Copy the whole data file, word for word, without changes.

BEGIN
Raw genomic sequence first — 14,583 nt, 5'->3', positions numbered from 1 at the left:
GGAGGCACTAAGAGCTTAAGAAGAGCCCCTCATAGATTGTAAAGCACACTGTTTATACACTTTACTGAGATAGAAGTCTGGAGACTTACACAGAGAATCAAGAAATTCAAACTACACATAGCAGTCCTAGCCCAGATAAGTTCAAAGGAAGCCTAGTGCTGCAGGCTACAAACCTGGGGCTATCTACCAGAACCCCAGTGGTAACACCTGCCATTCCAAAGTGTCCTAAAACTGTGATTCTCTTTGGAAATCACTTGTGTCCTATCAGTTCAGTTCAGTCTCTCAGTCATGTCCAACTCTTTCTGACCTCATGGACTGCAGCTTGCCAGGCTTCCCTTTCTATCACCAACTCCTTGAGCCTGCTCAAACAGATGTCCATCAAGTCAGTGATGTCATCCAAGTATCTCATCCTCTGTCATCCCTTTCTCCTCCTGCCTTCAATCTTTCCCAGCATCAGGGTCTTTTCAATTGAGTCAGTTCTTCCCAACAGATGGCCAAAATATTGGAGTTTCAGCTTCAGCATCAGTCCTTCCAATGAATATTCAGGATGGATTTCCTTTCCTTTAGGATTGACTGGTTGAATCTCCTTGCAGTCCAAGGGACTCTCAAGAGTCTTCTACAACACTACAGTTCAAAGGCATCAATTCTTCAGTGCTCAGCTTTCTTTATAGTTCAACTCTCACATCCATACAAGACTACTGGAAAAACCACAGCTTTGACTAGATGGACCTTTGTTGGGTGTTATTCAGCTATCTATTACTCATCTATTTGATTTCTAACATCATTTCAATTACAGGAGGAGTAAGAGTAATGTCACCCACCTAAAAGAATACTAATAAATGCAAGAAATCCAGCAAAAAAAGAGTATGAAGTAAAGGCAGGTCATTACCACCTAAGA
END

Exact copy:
Raw genomic sequence first — 14,583 nt, 5'->3', positions numbered from 1 at the left:
GGAGGCACTAAGAGCTTAAGAAGAGCCCCTCATAGATTGTAAAGCACACTGTTTATACACTTTACTGAGATAGAAGTCTGGAGACTTACACAGAGAATCAAGAAATTCAAACTACACATAGCAGTCCTAGCCCAGATAAGTTCAAAGGAAGCCTAGTGCTGCAGGCTACAAACCTGGGGCTATCTACCAGAACCCCAGTGGTAACACCTGCCATTCCAAAGTGTCCTAAAACTGTGATTCTCTTTGGAAATCACTTGTGTCCTATCAGTTCAGTTCAGTCTCTCAGTCATGTCCAACTCTTTCTGACCTCATGGACTGCAGCTTGCCAGGCTTCCCTTTCTATCACCAACTCCTTGAGCCTGCTCAAACAGATGTCCATCAAGTCAGTGATGTCATCCAAGTATCTCATCCTCTGTCATCCCTTTCTCCTCCTGCCTTCAATCTTTCCCAGCATCAGGGTCTTTTCAATTGAGTCAGTTCTTCCCAACAGATGGCCAAAATATTGGAGTTTCAGCTTCAGCATCAGTCCTTCCAATGAATATTCAGGATGGATTTCCTTTCCTTTAGGATTGACTGGTTGAATCTCCTTGCAGTCCAAGGGACTCTCAAGAGTCTTCTACAACACTACAGTTCAAAGGCATCAATTCTTCAGTGCTCAGCTTTCTTTATAGTTCAACTCTCACATCCATACAAGACTACTGGAAAAACCACAGCTTTGACTAGATGGACCTTTGTTGGGTGTTATTCAGCTATCTATTACTCATCTATTTGATTTCTAACATCATTTCAATTACAGGAGGAGTAAGAGTAATGTCACCCACCTAAAAGAATACTAATAAATGCAAGAAATCCAGCAAAAAAAGAGTATGAAGTAAAGGCAGGTCATTACCACCTAAGA